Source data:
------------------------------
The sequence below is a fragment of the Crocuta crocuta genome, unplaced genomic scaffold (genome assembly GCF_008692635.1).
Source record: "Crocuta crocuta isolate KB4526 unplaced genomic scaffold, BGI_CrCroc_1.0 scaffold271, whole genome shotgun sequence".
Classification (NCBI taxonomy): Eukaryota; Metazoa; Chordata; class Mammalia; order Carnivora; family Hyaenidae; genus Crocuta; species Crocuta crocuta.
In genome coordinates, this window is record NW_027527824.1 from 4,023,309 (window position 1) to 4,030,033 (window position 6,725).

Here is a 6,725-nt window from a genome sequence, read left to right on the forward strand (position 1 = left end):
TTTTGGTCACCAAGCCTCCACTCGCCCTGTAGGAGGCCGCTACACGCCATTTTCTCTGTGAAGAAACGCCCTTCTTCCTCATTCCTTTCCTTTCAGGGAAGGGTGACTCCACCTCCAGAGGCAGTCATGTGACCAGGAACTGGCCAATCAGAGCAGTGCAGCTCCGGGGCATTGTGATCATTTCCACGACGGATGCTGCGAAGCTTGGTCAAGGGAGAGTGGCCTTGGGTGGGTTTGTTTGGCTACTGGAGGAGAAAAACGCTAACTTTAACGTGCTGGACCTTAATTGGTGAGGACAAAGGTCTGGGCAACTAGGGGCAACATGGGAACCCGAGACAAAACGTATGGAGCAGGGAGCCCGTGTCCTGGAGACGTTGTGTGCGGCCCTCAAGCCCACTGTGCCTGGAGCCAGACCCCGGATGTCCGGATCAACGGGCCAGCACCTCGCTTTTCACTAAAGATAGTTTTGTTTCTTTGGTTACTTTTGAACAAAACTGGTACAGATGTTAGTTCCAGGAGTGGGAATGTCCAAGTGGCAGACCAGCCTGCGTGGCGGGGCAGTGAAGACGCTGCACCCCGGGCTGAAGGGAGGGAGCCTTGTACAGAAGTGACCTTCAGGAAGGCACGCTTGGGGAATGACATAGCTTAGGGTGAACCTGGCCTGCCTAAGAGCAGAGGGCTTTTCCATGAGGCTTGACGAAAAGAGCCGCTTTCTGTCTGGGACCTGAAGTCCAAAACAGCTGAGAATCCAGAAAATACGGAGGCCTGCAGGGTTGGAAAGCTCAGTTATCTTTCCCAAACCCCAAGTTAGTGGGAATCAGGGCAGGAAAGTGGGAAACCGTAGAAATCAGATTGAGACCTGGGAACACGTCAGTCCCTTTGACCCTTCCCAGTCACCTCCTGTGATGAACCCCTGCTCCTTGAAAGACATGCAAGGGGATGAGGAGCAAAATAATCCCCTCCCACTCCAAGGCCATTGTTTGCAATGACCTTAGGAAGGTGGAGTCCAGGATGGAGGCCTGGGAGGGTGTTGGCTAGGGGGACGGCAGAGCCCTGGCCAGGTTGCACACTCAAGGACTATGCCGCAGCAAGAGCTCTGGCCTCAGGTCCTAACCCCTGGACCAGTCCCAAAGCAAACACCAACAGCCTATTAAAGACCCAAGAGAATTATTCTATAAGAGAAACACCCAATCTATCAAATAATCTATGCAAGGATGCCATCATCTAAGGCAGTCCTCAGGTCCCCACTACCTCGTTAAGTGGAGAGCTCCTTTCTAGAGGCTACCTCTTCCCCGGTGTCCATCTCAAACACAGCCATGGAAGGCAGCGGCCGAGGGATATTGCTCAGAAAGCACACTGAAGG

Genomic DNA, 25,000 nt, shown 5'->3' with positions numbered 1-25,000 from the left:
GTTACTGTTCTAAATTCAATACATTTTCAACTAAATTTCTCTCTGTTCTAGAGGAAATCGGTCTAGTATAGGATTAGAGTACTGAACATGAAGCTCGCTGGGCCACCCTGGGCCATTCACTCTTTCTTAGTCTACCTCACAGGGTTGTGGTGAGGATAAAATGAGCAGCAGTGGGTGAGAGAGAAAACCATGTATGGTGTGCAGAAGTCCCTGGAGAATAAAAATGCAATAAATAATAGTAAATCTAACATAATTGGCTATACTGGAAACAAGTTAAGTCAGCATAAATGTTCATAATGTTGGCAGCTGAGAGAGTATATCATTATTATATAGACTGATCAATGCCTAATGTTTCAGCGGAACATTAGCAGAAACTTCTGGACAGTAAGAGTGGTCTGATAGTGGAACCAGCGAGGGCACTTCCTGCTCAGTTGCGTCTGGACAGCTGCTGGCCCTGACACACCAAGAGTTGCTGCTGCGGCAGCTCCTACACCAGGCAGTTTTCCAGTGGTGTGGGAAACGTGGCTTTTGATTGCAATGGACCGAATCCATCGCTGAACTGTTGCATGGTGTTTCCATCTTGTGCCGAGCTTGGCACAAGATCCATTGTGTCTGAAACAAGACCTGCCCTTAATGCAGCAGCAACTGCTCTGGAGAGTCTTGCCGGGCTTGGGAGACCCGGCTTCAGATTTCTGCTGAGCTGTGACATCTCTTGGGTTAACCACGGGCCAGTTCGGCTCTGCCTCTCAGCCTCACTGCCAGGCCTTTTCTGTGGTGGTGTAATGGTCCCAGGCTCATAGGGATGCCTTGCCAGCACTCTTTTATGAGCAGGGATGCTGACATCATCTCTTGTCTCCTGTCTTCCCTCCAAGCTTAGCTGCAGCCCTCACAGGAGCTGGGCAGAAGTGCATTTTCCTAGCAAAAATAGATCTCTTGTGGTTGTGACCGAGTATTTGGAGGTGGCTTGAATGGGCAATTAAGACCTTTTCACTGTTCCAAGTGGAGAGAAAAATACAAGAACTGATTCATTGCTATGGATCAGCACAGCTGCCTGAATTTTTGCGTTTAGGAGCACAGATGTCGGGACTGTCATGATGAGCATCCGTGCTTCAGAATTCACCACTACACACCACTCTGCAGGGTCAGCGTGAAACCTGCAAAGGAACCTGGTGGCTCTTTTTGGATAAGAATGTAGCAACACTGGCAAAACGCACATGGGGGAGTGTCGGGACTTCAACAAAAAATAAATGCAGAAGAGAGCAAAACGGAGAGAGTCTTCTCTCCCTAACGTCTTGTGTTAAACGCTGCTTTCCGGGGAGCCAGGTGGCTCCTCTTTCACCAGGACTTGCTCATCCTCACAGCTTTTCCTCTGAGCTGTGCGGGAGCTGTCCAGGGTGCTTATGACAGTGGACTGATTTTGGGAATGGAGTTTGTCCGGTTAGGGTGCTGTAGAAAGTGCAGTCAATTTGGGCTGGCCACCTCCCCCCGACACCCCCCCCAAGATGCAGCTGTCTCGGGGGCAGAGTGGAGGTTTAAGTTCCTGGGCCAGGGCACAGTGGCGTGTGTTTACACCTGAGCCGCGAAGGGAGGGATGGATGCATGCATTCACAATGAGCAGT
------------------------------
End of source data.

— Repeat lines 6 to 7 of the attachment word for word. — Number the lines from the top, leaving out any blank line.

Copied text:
TTTTGGTCACCAAGCCTCCACTCGCCCTGTAGGAGGCCGCTACACGCCATTTTCTCTGTGAAGAAACGCCCTTCTTCCTCATTCCTTTCCTTTCAGGGAAGGGTGACTCCACCTCCAGAGGCAGTCATGTGACCAGGAACTGGCCAATCAGAGCAGTGCAGCTCCGGGGCATTGTGATCATTTCCACGACGGATGCTGCGAAGCTTGGTCAAGGGAGAGTGGCCTTGGGTGGGTTTGTTTGGCTACTGGAGGAGAAAAACGCTAACTTTAACGTGCTGGACCTTAATTGGTGAGGACAAAGGTCTGGGCAACTAGGGGCAACATGGGAACCCGAGACAAAACGTATGGAGCAGGGAGCCCGTGTCCTGGAGACGTTGTGTGCGGCCCTCAAGCCCACTGTGCCTGGAGCCAGACCCCGGATGTCCGGATCAACGGGCCAGCACCTCGCTTTTCACTAAAGATAGTTTTGTTTCTTTGGTTACTTTTGAACAAAACTGGTACAGATGTTAGTTCCAGGAGTGGGAATGTCCAAGTGGCAGACCAGCCTGCGTGGCGGGGCAGTGAAGACGCTGCACCCCGGGCTGAAGGGAGGGAGCCTTGTACAGAAGTGACCTTCAGGAAGGCACGCTTGGGGAATGACATAGCTTAGGGTGAACCTGGCCTGCCTAAGAGCAGAGGGCTTTTCCATGAGGCTTGACGAAAAGAGCCGCTTTCTGTCTGGGACCTGAAGTCCAAAACAGCTGAGAATCCAGAAAATACGGAGGCCTGCAGGGTTGGAAAGCTCAGTTATCTTTCCCAAACCCCAAGTTAGTGGGAATCAGGGCAGGAAAGTGGGAAACCGTAGAAATCAGATTGAGACCTGGGAACACGTCAGTCCCTTTGACCCTTCCCAGTCACCTCCTGTGATGAACCCCTGCTCCTTGAAAGACATGCAAGGGGATGAGGAGCAAAATAATCCCCTCCCACTCCAAGGCCATTGTTTGCAATGACCTTAGGAAGGTGGAGTCCAGGATGGAGGCCTGGGAGGGTGTTGGCTAGGGGGACGGCAGAGCCCTGGCCAGGTTGCACACTCAAGGACTATGCCGCAGCAAGAGCTCTGGCCTCAGGTCCTAACCCCTGGACCAGTCCCAAAGCAAACACCAACAGCCTATTAAAGACCCAAGAGAATTATTCTATAAGAGAAACACCCAATCTATCAAATAATCTATGCAAGGATGCCATCATCTAAGGCAGTCCTCAGGTCCCCACTACCTCGTTAAGTGGAGAGCTCCTTTCTAGAGGCTACCTCTTCCCCGGTGTCCATCTCAAACACAGCCATGGAAGGCAGCGGCCGAGGGATATTGCTCAGAAAGCACACTGAAGG

Genomic DNA, 25,000 nt, shown 5'->3' with positions numbered 1-25,000 from the left: